Setting expectations for myself that are reasonable and that don’t discourage me but take into account all that is on my plate that no one else might notice or acknowledge. Remembering that it is good for my children to see me at work on my work. It does not diminish my devotion to them, but shows them my whole life.

Letting go of writing goals when I was immersed in nursing, napping, feeding a child when the exhaustion was too depleting to expect myself to also be creative and instead to use writing as a joyful getaway, as a time to write, or vent in a journal for the joy of it and not expect myself to produce during a chapter of my life when I was already being productive.

3) What new insight about faith did you gain from writing this book?

I wrote the book because I wanted to encourage people of faith to see their whole lives as an opportunity for prayer. I learned, from those who shared their stories, and from those who are reading the book, that it is a message people need to hear.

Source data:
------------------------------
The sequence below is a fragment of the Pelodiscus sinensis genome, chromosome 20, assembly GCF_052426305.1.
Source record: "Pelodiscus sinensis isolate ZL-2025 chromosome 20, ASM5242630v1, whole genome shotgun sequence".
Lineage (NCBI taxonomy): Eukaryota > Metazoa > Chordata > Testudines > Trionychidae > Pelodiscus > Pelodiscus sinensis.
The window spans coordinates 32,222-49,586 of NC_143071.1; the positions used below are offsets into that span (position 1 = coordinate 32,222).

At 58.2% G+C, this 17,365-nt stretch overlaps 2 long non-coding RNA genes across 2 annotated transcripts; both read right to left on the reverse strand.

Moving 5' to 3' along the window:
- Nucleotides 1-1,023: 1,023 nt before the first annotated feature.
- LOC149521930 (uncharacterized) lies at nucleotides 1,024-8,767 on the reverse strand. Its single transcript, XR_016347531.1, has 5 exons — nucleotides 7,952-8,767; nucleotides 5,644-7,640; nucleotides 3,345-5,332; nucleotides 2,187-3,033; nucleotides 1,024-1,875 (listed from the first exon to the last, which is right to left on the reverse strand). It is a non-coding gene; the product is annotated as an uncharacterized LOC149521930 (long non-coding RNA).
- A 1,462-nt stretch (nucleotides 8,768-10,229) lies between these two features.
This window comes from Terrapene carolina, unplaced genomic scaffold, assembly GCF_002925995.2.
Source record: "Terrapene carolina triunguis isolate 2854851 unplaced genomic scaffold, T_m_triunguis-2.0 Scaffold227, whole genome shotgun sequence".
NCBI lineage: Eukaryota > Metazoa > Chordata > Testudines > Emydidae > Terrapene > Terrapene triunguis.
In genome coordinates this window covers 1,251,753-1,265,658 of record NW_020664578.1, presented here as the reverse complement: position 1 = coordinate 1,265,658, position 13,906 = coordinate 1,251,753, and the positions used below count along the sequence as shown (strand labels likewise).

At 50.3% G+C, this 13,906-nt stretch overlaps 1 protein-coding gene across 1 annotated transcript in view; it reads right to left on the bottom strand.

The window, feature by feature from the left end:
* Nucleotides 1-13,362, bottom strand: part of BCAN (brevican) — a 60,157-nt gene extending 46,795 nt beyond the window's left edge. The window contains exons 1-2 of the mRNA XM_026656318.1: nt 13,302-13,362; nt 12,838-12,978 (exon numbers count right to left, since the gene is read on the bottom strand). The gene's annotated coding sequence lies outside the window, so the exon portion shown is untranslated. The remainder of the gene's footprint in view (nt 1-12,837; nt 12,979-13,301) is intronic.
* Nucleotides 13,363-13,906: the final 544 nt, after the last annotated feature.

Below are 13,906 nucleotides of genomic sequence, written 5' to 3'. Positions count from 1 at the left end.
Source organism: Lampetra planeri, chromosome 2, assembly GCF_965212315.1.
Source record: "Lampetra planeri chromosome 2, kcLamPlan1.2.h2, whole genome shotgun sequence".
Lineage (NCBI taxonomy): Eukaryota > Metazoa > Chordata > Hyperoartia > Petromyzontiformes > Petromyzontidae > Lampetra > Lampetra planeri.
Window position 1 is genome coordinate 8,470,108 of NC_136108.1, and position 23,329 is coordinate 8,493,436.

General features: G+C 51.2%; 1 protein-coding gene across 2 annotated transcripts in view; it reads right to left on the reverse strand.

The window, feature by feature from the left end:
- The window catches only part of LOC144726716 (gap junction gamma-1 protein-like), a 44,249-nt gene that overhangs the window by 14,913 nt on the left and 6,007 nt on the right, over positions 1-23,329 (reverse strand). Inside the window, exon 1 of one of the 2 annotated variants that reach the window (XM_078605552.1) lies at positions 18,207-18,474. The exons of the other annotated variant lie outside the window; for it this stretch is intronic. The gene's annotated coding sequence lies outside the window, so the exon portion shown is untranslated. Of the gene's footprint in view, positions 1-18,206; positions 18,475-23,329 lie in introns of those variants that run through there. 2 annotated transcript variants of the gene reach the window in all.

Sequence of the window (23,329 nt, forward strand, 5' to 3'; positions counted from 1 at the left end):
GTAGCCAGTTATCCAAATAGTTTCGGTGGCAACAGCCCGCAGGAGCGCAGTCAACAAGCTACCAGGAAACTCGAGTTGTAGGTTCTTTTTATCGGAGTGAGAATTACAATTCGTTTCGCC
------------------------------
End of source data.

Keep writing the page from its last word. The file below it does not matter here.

Reading themselves into the stories of a mother at prayer, or a realtor, or painter, their lives open up before them as ceaseless moments to be in the presence of God in the tasks, work, play and challenges that make up any given day.

I learned that the sense of taking prayer into one’s actions, and workplace and family is not far off, not something to work hard at understanding, more like an “oh, yeah, I am already praying, now I know what to call it, now I can pray in and out of my whole day and not think of it as less than real prayer, but another form of prayer.”